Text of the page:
What not to worry about
The Worry Monster
First let me introduce you to a whole new thing someone told me about last Thursday at the National Stress Summit I was speaking at – The Worry Monster! This is a picture of one and I am so going to buy one to use at my workshops! You put a worry in its mouth and the worry gets all eaten up! (I’ve already thought this through if you have kids – the makers suggest you get children to write down what they’re worried about, pop it into the monster’s mouth and it’ll be gone by morning. Now aside from what we know about strengthening thoughts by repeating and/or visualising them, there’s also a risk you might forget to take it out while they’re sleeping, so maybe a little imagining ‘putting it in’ is best!)
Now, on to grown up worrying…
Stage 1 – What are you worried about?
The first question is to realise what you’re actually worrying about. It’s possible to have a worried feeling; racing heart, fidgety, nervous stomach etc without actually realising what is making you feel that way. There is a chance it might have come about through lack of sleep, lack of food or because of dehydration (particularly the hangover kind!) in which case you need to meet your physical needs. And keep telling yourself “Everything is ok, this feeling will pass”.
If it’s not purely a physical need, or you’re not sure, move on to stage 2…
Stage 2 – Is it real?
Sometimes we’re worried about things that we’re hoping won’t happen. If someone is late do you start to worry they’re dead in a ditch somewhere, or if you’re about to go do something really important, are you imagining it going really badly?
Check if you’re worried about something that isn’t yet known, in which case things could just as easily turn out ok and it’s important to keep that in mind too. Whatever the outcome, if you’re hoping for the best or staying neutral, you’ll be less stressed and more likely to feel resourceful when you deal with what actually happens in the end.
Stage 3 – What can you do?
Working out if you have any control over the situation is useful whether the answer is yes or no. If you realise you have some control or influence then you can choose to get on and do something about it, worry is crushed by action. Especially those things that have built up into something bigger than they ought to be like a big piece of writing or a build up of mess in your house or workplace. Just do it, as the advert tells us 😉
If you realise you have no control over the situation then this frees up your concentration. You no longer need to spend time feeling angry, frustrated or afraid, you need to focus your energy and your time on figuring out the best way to accept the situation and how to look after yourself kindly in getting on with everyday things.
The problems come when we get these things the wrong way round: We kid ourselves we can’t do anything, when we could. Or when we spend energy angsting about something (as if that will change it) when we actually have no control.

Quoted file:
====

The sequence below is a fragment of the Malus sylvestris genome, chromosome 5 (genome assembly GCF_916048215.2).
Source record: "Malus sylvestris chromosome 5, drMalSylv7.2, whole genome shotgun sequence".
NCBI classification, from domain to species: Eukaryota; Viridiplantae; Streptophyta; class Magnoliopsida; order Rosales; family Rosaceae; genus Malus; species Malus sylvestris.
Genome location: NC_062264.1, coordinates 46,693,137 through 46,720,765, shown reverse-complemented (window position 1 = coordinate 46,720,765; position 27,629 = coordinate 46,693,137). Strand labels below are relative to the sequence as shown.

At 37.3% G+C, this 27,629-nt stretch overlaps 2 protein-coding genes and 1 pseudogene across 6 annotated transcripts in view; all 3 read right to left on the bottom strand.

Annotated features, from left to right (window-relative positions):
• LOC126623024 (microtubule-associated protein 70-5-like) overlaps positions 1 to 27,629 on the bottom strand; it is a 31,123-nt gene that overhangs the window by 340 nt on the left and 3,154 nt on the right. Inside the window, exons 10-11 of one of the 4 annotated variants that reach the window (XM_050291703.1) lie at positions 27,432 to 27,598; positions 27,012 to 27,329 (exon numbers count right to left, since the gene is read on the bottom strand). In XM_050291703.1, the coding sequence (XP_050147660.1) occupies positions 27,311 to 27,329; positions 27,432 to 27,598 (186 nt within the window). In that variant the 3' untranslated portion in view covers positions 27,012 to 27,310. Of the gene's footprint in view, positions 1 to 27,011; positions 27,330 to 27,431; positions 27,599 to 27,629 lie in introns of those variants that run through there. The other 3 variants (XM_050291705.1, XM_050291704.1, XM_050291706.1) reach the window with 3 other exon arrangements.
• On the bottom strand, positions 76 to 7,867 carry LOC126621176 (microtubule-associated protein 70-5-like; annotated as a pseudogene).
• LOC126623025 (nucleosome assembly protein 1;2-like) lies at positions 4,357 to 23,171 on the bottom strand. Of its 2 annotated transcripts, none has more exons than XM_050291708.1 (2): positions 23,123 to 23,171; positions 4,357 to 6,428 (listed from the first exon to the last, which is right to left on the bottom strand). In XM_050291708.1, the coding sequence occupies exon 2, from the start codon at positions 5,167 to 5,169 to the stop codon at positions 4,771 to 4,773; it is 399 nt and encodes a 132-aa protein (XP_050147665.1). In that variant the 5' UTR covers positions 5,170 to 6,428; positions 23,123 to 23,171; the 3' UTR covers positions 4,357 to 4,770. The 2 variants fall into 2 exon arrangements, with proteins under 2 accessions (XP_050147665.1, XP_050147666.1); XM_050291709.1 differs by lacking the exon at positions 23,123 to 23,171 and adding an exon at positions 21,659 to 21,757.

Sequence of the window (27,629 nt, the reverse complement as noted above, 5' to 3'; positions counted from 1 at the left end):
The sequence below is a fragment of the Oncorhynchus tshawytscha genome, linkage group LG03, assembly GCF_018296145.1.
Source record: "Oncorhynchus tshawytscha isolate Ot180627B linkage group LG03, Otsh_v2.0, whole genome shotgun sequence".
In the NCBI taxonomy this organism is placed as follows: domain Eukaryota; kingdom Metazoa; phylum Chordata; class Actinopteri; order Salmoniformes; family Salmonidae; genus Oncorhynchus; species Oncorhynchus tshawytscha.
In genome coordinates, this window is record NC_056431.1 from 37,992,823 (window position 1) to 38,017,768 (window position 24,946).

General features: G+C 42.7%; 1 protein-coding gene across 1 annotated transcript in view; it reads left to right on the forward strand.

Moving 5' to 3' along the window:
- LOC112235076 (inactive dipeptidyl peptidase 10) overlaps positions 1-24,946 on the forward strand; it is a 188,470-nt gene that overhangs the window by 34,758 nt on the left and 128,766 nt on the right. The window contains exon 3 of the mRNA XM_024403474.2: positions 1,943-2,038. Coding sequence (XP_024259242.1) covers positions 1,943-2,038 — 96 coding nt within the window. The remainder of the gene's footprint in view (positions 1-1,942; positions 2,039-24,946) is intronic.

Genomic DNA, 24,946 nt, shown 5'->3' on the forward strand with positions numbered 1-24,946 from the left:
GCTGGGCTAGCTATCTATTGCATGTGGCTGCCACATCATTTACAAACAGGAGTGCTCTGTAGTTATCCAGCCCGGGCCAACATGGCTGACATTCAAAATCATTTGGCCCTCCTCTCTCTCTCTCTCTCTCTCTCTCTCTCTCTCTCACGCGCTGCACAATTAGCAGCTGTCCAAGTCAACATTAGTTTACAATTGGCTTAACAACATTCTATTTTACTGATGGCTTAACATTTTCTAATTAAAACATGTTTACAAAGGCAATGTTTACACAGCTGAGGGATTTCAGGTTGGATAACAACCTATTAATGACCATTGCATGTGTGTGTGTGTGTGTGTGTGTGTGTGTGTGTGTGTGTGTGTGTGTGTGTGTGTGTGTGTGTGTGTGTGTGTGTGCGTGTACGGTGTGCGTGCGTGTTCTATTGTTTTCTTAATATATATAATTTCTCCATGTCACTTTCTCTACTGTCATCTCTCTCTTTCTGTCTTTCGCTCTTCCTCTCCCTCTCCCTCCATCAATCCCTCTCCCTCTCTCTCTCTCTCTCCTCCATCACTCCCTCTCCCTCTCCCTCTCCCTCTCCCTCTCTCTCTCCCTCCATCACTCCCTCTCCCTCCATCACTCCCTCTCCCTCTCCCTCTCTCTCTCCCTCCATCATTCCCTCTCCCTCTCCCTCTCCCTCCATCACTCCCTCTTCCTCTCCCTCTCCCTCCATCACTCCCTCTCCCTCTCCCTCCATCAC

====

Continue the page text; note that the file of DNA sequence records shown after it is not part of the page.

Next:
It’s not rocket salad
I know what I’m saying isn’t rocket salad, but like most good mental health habits we need a reminder now and again. If you don’t check in with yourself you can so easily set off on the worry train with all your bags and baggage, worrying for all you’re worth.
Finding calm, no matter what
Imagine being a firefighter or an emergency doctor, they can’t afford to be panicking each time something happens. Of course, even if you are working in an emergency service, it’s different when it’s something happening in your own life but the principles of how to cope are actually the same; taking a step back and observing what’s happening, not jumping in to the drama.
In order to help you do this I have a number of audio and video resources on you tube and I’ve recently put them into a ‘playlist’ so they’re all in one place. Just click here to se the playlist: Pam’s Techniques
One of the most appropriate ones for this particular situation is ‘The Shield’. Have a go and see what you think, The Shield is great just for ordinary days too, releasing pressure and finding a safe place inside yourself. There are other visualisations and relaxations and a few confidence boosting ones too.
Or you could get yourself a Worry Monster! (I’m not getting any commission lol)
It’s important to recognise that worrying is bad for your immune system and stops you noticing all the good stuff that’s going on at the same time. Give yourself a day off from worry and if you really have to, just have a five minute worry and then crack on with something more useful or pleasant. You deserve to live happy.
That’s all for now except to say that my brand new uber exciting Burnout ebook will be available in the next 2 or 3 weeks and I can’t wait to let me favourite people (that’s you, subscribers and audiences) get a code to receive it for FREE!
It’s full of hidden clues of burnout to watch out for, ways to avoid it and essential tips for healing from it.
Watch this space 🙂